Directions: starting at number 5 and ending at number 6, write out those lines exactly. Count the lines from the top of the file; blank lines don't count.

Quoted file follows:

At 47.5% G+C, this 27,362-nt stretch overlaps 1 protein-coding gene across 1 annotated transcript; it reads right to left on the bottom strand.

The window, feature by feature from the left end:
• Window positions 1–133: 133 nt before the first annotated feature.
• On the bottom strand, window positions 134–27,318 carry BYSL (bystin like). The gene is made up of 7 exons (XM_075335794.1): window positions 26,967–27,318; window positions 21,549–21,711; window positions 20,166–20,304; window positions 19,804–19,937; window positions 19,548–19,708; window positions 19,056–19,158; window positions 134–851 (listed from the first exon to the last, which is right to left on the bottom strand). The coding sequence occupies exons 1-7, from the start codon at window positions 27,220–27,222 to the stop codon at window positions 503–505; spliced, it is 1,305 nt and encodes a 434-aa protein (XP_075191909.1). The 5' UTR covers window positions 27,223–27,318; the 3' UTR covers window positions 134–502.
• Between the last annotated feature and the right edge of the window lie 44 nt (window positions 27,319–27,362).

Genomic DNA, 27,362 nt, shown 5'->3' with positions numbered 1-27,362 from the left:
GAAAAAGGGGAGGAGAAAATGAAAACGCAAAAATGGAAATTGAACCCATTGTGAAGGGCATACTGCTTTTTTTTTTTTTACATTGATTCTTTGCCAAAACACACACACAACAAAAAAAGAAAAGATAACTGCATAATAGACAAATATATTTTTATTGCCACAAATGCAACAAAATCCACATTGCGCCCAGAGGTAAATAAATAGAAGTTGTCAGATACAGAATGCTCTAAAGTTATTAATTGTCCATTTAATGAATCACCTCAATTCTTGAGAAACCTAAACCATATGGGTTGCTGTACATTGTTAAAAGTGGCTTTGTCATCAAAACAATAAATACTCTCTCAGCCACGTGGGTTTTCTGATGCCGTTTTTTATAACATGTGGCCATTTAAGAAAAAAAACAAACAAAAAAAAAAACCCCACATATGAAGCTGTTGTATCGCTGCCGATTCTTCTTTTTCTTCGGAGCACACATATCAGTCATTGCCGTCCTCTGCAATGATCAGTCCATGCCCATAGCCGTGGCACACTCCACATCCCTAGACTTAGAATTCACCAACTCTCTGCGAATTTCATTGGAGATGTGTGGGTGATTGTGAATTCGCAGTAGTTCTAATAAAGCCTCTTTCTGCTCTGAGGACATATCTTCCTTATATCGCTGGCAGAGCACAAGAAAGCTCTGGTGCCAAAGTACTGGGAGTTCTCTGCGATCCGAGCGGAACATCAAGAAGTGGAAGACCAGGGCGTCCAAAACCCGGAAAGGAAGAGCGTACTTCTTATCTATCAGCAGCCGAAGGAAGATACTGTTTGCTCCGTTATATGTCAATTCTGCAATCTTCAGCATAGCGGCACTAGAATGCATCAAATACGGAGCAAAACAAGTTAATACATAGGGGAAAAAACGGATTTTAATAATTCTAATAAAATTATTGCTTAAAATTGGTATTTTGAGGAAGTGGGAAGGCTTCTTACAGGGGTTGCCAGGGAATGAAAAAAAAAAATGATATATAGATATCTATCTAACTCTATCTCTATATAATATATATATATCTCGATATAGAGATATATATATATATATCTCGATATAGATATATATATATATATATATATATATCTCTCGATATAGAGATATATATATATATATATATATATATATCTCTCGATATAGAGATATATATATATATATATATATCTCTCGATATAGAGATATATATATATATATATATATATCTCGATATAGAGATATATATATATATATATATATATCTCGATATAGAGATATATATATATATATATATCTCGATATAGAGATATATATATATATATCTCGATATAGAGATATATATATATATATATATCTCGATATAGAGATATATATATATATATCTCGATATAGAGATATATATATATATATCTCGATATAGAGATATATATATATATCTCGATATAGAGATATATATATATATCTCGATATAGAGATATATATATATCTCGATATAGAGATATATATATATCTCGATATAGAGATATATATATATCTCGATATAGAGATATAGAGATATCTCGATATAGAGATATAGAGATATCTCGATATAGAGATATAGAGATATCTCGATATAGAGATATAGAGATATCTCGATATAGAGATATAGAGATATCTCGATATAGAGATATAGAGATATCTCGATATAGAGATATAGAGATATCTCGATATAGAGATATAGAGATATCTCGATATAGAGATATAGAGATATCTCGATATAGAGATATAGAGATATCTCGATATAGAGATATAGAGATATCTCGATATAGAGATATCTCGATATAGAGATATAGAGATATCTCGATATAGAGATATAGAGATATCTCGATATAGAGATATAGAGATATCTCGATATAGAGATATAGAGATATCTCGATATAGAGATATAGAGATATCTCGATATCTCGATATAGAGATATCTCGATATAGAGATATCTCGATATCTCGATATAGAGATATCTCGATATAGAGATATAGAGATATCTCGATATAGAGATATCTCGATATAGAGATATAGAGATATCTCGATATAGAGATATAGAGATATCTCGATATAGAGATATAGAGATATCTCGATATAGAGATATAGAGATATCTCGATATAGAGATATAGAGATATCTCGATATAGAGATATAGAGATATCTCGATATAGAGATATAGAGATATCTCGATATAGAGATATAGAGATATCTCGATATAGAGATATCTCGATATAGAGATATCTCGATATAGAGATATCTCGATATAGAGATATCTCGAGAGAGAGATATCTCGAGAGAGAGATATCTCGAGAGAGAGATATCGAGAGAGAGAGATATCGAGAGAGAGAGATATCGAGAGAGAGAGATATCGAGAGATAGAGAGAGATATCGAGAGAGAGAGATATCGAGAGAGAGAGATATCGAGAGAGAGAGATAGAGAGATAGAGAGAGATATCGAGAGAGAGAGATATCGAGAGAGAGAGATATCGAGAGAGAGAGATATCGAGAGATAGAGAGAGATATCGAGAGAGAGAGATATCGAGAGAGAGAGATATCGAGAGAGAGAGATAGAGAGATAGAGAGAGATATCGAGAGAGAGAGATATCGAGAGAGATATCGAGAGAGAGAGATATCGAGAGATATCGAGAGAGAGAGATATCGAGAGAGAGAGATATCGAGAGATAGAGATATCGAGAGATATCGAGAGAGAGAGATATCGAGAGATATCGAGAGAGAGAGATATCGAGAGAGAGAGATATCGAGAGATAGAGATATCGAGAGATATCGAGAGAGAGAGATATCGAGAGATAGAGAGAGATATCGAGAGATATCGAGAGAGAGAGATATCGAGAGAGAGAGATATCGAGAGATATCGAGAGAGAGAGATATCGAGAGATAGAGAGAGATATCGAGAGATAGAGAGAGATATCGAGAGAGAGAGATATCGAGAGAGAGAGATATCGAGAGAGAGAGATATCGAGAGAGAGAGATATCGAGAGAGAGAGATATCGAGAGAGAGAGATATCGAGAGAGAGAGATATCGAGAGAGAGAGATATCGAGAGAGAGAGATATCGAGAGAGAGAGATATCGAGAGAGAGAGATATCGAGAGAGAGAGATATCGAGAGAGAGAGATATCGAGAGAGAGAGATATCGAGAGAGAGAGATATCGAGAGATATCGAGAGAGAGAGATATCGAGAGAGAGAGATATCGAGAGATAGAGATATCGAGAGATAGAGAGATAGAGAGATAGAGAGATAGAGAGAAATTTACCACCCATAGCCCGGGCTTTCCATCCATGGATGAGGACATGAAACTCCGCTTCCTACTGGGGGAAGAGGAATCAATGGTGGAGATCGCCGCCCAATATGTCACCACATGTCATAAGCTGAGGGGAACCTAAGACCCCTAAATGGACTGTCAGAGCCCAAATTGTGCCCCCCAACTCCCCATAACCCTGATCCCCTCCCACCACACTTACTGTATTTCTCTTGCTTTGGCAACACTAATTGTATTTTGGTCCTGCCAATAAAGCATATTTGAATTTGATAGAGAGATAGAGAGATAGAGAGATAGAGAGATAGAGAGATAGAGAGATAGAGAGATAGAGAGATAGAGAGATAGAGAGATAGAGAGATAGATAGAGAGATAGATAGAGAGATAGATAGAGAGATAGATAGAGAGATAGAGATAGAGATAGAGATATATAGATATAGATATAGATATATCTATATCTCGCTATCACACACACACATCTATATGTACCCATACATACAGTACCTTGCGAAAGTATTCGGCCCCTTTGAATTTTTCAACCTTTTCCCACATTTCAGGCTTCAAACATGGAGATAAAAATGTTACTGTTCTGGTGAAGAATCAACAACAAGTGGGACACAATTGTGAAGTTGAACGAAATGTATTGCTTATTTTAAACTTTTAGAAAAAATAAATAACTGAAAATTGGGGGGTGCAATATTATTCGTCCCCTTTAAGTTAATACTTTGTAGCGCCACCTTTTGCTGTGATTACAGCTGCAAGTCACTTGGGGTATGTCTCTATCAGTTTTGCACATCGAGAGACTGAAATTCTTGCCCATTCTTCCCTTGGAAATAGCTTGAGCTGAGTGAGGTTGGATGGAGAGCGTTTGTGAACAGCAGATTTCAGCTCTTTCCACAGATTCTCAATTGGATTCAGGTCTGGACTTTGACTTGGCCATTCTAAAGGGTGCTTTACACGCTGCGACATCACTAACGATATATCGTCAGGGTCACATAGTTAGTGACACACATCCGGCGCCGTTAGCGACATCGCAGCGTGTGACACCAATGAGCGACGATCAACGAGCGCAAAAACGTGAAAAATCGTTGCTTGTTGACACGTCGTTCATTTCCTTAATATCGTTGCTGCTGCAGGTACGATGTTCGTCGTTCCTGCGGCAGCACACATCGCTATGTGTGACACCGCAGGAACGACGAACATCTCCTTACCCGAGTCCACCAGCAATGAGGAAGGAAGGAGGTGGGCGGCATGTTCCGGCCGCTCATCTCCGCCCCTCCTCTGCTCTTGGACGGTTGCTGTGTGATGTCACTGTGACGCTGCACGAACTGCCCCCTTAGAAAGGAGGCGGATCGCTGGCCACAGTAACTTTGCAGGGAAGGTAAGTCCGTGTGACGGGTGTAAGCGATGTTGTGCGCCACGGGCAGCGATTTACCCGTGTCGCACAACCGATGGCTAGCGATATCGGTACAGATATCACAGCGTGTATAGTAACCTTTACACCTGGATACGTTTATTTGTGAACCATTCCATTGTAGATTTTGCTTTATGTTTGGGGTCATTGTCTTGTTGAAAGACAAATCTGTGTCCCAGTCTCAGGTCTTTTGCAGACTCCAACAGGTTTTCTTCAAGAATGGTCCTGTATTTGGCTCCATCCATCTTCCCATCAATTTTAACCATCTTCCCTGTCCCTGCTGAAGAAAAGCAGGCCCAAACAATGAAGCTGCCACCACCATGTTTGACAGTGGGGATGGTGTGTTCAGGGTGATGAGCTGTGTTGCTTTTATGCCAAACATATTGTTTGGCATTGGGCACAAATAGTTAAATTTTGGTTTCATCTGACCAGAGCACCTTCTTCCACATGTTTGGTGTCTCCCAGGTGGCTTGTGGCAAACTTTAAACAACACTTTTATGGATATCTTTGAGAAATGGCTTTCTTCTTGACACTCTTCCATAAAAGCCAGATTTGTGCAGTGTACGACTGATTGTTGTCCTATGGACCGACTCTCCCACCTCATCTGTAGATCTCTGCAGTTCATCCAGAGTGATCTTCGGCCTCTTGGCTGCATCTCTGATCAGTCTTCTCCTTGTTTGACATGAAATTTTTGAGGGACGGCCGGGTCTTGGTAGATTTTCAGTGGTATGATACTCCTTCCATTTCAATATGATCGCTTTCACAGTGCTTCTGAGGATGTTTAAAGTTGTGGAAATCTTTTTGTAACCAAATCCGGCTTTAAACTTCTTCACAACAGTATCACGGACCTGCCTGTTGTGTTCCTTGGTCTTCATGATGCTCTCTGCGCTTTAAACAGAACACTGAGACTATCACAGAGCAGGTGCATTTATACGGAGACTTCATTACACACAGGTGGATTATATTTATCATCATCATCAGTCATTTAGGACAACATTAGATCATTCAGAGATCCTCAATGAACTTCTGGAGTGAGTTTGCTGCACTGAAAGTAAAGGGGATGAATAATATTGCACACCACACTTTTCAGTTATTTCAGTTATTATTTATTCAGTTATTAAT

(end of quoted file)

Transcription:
• Between the last annotated feature and the right edge of the window lie 44 nt (window positions 27,319–27,362).

Genomic DNA, 27,362 nt, shown 5'->3' with positions numbered 1-27,362 from the left: